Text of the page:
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You know what they say you should do when you’re stuck in a hole: stop digging. This is advice that could well have been heeded by ObamaCare Architect Jonathan Gruber, whose repeated comments about the stupidity of the American public and the need to deceive them in order to pass ObamaCare continue to make headlines, though not the good kind like you want.
The latest examples comes from a series of presentation slides in which Gruber asserts that seniors “do a terrible job at choosing” their health insurance plans, as a rationale for why such choice should be denied to them. “We have experimented with choice in public insurance: Medicare Part D,” Gruber said, but argued that such choice should not be offered because seniors choose badly.
This is a refreshing - albeit disturbing - dose of honesty that candidly describes the attitude of many on the political left towards Americans in general. People are stupid, so we need to control them.
What does it mean to be “bad at choosing” anyway? In order to even begin to make such a pronouncement, we must first assume that the government knows what people really want more than people themselves do. To evaluate a choice as bad simply means that the evaluator is using different criteria than the chooser. Austrian economist and advocate of individual liberty Ludwig von Mises states the problem nicely.
“The assertion that there is irrational action is always rooted in an evaluation of a scale of values different from our own. Whoever says that irrationality plays a role in human action is merely saying that his fellow men behave in a way that he does not consider correct.”
While it is true that misinformation and imperfect knowledge can lead to choices that do not achieve the desired outcome, this is surely an argument to increase the quality of information, not deny consumers choice in the first place.
What Gruber is really saying in his comments is that seniors don’t sign up for the plans he wants them to sign up for, and so they must be forced. This is the same kind of reasoning that underlies many a progressive policy. Because people don’t choose to eat what Michelle Obama thinks they should, they must be forced. Because people don’t choose to save for retirement to the extent that government thinks they should, Social Security will do it for them.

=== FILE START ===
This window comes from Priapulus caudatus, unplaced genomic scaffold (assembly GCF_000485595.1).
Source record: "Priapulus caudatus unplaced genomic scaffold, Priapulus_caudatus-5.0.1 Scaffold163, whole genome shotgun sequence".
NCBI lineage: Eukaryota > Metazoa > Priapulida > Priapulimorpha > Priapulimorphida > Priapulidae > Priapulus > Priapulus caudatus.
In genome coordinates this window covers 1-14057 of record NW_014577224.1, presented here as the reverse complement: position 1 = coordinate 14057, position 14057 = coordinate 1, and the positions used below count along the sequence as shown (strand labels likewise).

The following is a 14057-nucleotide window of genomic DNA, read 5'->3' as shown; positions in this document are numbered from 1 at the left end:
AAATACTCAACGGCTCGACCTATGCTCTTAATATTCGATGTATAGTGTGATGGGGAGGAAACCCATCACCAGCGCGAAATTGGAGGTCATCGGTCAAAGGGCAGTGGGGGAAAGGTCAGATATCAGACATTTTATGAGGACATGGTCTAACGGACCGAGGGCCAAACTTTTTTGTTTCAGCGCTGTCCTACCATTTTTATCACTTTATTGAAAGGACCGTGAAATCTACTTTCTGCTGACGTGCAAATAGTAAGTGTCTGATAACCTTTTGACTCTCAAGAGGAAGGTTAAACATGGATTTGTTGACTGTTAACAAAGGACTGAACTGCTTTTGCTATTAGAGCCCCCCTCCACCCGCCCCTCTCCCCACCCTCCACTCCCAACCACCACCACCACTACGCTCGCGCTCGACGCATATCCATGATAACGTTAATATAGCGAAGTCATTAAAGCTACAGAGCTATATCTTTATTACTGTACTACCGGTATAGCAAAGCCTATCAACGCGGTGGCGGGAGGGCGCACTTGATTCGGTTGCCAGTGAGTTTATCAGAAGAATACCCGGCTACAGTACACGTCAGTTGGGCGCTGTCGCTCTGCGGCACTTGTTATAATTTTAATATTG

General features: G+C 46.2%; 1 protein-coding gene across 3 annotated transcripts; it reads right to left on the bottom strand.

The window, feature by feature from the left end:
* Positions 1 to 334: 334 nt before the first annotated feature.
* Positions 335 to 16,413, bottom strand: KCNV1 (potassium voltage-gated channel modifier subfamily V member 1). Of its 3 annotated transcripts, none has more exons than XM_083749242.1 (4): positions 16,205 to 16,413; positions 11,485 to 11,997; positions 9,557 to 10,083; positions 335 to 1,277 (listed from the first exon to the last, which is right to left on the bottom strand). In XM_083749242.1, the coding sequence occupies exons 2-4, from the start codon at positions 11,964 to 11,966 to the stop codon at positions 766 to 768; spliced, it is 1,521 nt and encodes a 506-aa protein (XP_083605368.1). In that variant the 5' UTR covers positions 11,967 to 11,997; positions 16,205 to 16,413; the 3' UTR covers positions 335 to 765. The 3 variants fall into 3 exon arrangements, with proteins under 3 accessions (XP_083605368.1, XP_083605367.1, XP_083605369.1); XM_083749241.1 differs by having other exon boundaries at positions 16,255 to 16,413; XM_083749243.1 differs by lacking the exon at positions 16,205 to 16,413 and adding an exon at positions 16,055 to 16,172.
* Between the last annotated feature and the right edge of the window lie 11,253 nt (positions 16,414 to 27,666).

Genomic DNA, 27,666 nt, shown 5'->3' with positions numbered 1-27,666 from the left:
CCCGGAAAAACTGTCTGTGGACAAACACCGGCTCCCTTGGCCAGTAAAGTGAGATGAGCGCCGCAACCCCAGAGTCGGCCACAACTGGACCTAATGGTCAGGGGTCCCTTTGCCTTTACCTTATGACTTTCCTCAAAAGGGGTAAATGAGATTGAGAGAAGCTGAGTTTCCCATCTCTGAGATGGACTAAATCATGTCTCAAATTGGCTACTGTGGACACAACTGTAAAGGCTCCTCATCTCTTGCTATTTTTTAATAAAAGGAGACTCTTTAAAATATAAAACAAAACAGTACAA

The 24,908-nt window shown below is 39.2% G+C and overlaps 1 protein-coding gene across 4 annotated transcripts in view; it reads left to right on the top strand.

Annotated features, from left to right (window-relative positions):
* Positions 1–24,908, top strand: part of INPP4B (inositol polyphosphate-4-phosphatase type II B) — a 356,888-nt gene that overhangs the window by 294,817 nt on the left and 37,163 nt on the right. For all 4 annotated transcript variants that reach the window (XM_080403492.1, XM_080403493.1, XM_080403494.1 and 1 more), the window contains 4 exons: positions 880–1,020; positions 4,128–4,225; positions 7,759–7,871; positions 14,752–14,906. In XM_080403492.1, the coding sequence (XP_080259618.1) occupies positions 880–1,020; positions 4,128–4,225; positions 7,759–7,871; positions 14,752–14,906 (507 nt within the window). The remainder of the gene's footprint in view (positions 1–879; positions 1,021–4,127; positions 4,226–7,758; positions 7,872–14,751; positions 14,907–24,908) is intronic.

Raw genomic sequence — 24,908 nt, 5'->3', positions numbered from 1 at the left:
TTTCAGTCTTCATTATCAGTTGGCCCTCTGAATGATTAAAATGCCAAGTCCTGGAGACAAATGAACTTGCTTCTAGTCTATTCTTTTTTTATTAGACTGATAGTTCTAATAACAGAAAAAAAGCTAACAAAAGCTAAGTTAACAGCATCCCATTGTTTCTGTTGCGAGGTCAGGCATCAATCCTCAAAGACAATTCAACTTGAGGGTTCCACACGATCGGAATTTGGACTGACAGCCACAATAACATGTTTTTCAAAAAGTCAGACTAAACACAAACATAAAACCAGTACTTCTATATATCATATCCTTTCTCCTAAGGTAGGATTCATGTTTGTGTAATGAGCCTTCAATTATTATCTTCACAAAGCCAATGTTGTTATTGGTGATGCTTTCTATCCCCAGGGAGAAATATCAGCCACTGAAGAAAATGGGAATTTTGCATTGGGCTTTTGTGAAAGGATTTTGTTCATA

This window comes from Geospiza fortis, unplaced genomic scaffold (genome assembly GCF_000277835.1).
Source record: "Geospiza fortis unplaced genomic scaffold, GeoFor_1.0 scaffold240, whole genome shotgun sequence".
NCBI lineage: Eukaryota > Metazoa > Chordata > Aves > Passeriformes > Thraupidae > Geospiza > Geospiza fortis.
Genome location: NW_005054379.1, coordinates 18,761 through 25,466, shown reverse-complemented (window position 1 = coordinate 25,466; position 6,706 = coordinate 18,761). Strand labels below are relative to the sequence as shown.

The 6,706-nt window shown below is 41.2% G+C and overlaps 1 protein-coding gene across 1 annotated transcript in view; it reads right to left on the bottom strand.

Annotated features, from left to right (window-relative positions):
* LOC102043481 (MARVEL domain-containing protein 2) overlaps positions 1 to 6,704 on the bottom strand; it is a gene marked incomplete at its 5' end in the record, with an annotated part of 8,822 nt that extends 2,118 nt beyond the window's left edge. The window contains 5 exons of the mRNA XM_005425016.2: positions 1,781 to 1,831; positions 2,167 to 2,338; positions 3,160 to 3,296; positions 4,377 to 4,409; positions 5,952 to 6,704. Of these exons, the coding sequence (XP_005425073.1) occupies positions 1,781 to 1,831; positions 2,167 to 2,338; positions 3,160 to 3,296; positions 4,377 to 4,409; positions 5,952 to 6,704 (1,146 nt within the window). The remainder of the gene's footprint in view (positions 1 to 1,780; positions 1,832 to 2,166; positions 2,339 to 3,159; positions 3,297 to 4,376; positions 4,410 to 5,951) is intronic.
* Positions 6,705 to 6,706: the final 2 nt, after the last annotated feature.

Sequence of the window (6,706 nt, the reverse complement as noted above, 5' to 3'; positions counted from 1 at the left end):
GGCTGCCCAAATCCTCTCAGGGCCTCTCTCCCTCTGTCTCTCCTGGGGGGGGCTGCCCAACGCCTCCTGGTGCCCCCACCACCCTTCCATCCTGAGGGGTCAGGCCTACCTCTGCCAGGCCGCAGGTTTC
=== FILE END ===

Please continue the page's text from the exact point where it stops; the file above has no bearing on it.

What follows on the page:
When has restricting choice ever improved a market outcome? Do laws prohibiting competition with the United States Post Office result in better mail delivery? Do government-granted monopolies to utilities result in cheaper electricity or natural gas? You would be hard pressed to make the case that fewer providers result in lower prices and better services.
Just because a bureaucrat disagrees with an individual’s preferences doesn’t mean those preferences are wrong. We should be offering people more choices, not fewer. because choice and competition underlie all innovation and all progress in an economy. Progressives love to rail against the evils of monopoly and corporate power, but then complain when competition allows consumers an actually meaningful choice.
Gruber’s analysis requires us to consider the question: if people are so bad at choosing, why not abolish democracy altogether? It’s hard to imagine a logically consistent response from him other than “why not, indeed?”